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iPhone was exposed to water for maybe 2-3 seconds, pulled out immediately, put in rice. Tried to turn off but screen wasn't working. The phone sat in rice overnight, but was continuing to get notifications throughout the night and my wakeup alarm went off as usual. Decided to take it out of the rice, check it out. Phone seemed to be running as usual except the screen was totally black. Popped out the SIM card to check if any water there, and the screen turned on, with a few black vertical lines on the right side. Worked for about twenty minutes, then went black again, although the phone didn't stop getting notifications. Soft reset brought the screen back. Gradually more lines have been appearing, thin white ones this time. Turned phone off, when turned back on, screen is black again. Was able to unlock to backup on iTunes only because somehow the touch is still working even though the screen is black.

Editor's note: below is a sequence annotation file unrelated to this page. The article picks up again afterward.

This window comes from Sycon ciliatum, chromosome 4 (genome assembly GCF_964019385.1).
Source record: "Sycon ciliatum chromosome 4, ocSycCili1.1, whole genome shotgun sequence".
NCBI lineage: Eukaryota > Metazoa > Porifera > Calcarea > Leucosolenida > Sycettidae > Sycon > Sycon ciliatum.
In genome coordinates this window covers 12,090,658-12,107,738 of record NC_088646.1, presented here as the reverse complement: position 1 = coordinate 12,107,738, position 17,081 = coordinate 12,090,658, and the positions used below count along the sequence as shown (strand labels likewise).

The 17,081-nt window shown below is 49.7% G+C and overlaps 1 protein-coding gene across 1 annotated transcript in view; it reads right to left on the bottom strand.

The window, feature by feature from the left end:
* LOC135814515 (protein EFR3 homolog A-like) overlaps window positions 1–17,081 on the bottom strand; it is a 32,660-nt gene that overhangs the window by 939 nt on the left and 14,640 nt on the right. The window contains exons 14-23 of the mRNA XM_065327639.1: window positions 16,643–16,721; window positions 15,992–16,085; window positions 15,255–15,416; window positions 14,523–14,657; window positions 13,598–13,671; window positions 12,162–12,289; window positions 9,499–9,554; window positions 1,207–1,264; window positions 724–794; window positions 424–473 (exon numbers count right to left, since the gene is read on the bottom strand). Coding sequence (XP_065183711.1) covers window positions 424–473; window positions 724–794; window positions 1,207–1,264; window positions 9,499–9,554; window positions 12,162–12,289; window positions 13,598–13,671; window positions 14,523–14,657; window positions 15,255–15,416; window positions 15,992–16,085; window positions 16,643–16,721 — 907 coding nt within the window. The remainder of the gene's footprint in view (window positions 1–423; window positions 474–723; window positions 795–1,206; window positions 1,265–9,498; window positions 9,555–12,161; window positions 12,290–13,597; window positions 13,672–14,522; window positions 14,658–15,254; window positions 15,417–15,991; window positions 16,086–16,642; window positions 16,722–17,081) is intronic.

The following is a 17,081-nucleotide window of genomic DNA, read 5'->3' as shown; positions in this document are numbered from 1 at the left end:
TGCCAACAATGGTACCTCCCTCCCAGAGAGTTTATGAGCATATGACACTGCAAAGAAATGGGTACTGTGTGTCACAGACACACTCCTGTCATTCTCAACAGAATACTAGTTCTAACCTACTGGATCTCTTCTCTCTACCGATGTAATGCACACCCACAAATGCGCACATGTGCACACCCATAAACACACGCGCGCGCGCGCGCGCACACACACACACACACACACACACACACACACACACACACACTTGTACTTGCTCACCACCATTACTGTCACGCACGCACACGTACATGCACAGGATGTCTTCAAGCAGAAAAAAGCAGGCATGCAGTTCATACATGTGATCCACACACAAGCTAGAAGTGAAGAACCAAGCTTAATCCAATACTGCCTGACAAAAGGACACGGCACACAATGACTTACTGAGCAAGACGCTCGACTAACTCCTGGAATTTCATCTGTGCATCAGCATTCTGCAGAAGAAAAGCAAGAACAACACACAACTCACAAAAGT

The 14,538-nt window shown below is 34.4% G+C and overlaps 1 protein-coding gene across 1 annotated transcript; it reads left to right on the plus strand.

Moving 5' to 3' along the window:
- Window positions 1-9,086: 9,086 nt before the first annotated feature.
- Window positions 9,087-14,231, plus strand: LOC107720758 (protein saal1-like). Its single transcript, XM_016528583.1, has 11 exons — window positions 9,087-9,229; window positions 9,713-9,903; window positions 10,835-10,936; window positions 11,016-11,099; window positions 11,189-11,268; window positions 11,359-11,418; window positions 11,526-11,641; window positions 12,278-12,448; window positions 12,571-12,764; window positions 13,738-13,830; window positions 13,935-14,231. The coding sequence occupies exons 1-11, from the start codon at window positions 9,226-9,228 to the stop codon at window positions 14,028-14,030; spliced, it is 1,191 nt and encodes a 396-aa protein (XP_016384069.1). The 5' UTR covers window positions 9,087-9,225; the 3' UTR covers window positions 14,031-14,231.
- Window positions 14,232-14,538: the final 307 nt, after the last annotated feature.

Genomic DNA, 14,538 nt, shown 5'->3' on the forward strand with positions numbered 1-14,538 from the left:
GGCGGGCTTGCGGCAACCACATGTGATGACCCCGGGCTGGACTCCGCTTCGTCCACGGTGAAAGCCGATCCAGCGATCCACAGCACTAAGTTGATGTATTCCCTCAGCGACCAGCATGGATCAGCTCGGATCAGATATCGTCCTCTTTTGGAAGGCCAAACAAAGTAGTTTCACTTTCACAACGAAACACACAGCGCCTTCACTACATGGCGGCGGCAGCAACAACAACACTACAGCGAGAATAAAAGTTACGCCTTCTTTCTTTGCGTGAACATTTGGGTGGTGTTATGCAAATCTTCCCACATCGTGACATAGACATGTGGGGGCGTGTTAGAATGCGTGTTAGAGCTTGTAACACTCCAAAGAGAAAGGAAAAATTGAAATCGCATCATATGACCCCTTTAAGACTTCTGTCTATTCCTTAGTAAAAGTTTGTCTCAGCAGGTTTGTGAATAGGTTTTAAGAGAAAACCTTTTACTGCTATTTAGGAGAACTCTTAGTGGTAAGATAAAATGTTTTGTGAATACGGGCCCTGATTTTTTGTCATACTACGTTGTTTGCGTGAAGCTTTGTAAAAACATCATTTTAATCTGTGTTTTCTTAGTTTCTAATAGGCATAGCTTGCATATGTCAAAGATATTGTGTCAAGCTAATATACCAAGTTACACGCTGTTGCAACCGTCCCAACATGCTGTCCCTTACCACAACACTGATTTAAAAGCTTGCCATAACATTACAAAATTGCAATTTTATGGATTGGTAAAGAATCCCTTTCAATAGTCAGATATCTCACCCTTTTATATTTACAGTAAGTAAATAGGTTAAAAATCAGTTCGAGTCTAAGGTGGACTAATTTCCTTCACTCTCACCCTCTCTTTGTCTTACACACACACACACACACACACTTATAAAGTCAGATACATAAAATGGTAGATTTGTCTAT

I have been researching how to replace screen on 6s, but it's not worth it if the phone is a goner anyway. Would love any advice.

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    You drowned it. Speak to your insurance company. – Tetsujin Nov 5 '16 at 17:46
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Rice may have worked on much older devices. The iPhone 4 and later have so small physical gaps, that if liquid gets past the liquid indicator sensors, you will need to desolder parts off the logic board and wash / repair the corrosion that happens in a matter of hours (worst case) or when drying (best case).

Unless you need data off the device, it's best to get it to professional level repair or replace it when it fails to start like yours does now. Display problems indicate that power lines are shorted or corroded internally.

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In cases of water damage always always try to turn the device off as fast as possible.

In many cases its not the water that kills the device....its the electricity trying to function whilst in contact with water which in turn causes major conductivity problems and therein lies the problem.

I know in this case you were quite unlucky as turning off your device was the right thing to do and could well have saved it (once the excess water was allowed to dry/cleaned out).

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